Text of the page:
Blood, glitter, and jizz | Music Feature | Chicago Reader

Blood, glitter, and jizz 

Outrageous gay synth-pop band Daan have reinvented themselves as Baathhaus—but they haven't forgotten where they came from

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"It's this really accessible, weird performance art," says Big Dipper, a local queer rapper and frequent collaborator. "They're funny, they're dramatic, you can tell they're having a really good time doing what they want." He's done a lot of jobs for the band—stage manager, artistic consultant, live videographer—and Foley has produced some of the MC's music and backed him onstage.

From the beginning Daan had it in mind that no two shows would be the same—each one would debut a new narrative. "We were generating new songs for most of those shows, new choreography, new costuming," Young says. "Everything was new for every show, which sort of kept us excited for a little bit." The group would create intricate backstories for their characters after hitting upon an idea; the Salonathon Halloween show came out of a conversation about campy 80s vampire movie The Lost Boys.

At nearly every Daan show, someone would approach the band about another date. The band gigged during Pride weekend, did a couple fund-raisers for About Face Theatre, and played at quasi-underground fringe spaces (Reversible Eye Gallery), traditional venues (Elbo Room, Town Hall Pub), and nightclubs (Berlin). One of Daan's first dates at Berlin was a 2010 Lollapalooza preparty headlined by Lady Gaga's tour DJ, Lady Starlight. In May 2010, About Face marketing director Jane Beachy booked Daan for an art party at Gold Coast salon Studio 110; she later became the group's manager and snagged them an opening slot with Diamond Rings at the Bottle in March 2011. That show went over so well, Beachy says, that it helped her secure a Monday-night spot at Beauty Bar for Salonathon, which she launched in summer 2011.

At first Foley focused on music, Andrews on choreography, and Young on direction, but as Daan evolved those roles blurred. The majority of the band's recordings (which they posted on Soundcloud) used multiple tracks of Foley's vocals, rather than singing from all three like the live show, and he handled most of the instruments too. By the middle of 2011, though, that began to change. Andrews says the turning point came when he contributed lyrics to "Cave Song," a sprawling trance number. "That song was one of our first that really started to come from all three of us," he says.

Soon Daan decided they wanted to be a bit more like a band—less theatrical, more about playing music live. "We feel pretty solid in the performance aspect and that people are engaged, but we also have this desire to have people dance," Foley says. Last fall they reached out to Hozeny, whom they'd met through Beachy, but then their lives got so hectic that they had to step away from Daan before they could start working with him.

Andrews was in the Goodman Theatre's staging of Red, which took him to the east coast at the beginning of 2012. Daan didn't have time for their usual full-bore productions, and after an acoustic set for a friend's birthday at Town Hall Pub in March, they decided to take a break. Andrews returned to Chicago in April, but at that point he had a role in the Goodman's The Iceman Cometh, a nearly five-hour play; the hiatus stretched into the summer. The three of them never doubted that they'd revive the band, but Foley, who describes himself as anxious, didn't mind not having to deal with the pressure to perform. "Thinking that we'll never do a show again, I actually didn't feel that bad," he says.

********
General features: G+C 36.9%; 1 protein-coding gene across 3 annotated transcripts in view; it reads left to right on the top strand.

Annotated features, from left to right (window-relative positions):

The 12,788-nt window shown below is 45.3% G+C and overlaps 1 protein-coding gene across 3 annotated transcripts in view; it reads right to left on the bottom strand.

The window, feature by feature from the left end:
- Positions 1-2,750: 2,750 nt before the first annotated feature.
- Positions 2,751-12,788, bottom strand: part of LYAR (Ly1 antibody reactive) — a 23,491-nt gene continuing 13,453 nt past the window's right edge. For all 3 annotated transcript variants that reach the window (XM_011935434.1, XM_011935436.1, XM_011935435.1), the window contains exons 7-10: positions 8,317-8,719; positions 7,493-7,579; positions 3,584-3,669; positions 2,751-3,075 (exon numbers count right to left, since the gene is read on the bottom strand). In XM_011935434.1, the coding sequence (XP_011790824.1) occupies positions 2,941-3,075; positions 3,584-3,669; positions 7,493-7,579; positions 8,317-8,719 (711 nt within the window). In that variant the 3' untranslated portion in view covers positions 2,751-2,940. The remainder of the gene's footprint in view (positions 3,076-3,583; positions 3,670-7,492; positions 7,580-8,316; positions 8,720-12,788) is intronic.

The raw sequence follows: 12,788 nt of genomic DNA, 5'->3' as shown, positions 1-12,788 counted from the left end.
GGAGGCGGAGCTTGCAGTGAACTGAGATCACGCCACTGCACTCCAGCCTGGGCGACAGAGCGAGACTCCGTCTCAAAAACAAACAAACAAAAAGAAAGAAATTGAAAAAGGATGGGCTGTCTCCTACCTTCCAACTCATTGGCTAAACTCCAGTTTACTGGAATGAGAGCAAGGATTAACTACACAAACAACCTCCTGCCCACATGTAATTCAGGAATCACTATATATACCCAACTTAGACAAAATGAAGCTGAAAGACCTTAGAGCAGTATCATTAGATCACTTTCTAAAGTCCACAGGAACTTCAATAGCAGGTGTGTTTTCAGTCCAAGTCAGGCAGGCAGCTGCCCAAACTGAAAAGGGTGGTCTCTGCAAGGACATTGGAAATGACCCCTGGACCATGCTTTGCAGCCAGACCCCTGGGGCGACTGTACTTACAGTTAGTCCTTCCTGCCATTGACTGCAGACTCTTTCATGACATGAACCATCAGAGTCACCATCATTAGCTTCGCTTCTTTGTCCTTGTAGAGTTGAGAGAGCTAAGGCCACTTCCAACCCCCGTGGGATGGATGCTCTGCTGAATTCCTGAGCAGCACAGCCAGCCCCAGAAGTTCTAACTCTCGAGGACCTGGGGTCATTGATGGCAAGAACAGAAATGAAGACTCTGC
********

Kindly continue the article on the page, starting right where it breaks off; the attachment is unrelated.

After Iceman wrapped Daan had a couple intense sessions to figure out a new direction for the group. That's when they settled on the change to Baathhaus—it wasn't tied to just one member's name, and the double "a" was a tip of the hat to "Daan."

In early September they recruited Hozeny as a full-time member, and since then they've been practicing three times a week, learning how to perform material that they previously used only as canned tracks. "That is something we've never done before," Andrews says. "It feels very vulnerable and very kind of exactly what we're trying to do—like, push ourselves in a sort of uncomfortable spot to see what comes out of that." According to Hozeny, it's going well. "I've been really surprised by how much the deconstruction process has then led to a more organic thing," he says.

Baathhaus regrouped without a show lined up to prepare for, but then Diamond Rings announced another date at the Bottle and they jumped on it. They aren't too worried about sorting out what they'll do after that gig, even though big changes are afoot. Young plans to move to New York in April, but nobody seems to think it'll break up the band; Young is optimistic that it'll help Baathhaus get booked on the east coast.

For now they're keeping they're heads down, focusing on the Diamond Rings show—it'll be their first time playing their music live, and it's sure to be a challenge for them to maintain their signature theatrics too. They wouldn't say exactly what the show's going to be like—they don't want to ruin the big reveal—but they drop hints.

"There'll definitely be fake blood," Young says.

"Some fake blood, some glitter probably," Andrews says.

"Possibly glitter," agrees Young.

"Maybe some semen," adds Andrews.

"Maybe a little jizz," Young says. "Who knows."

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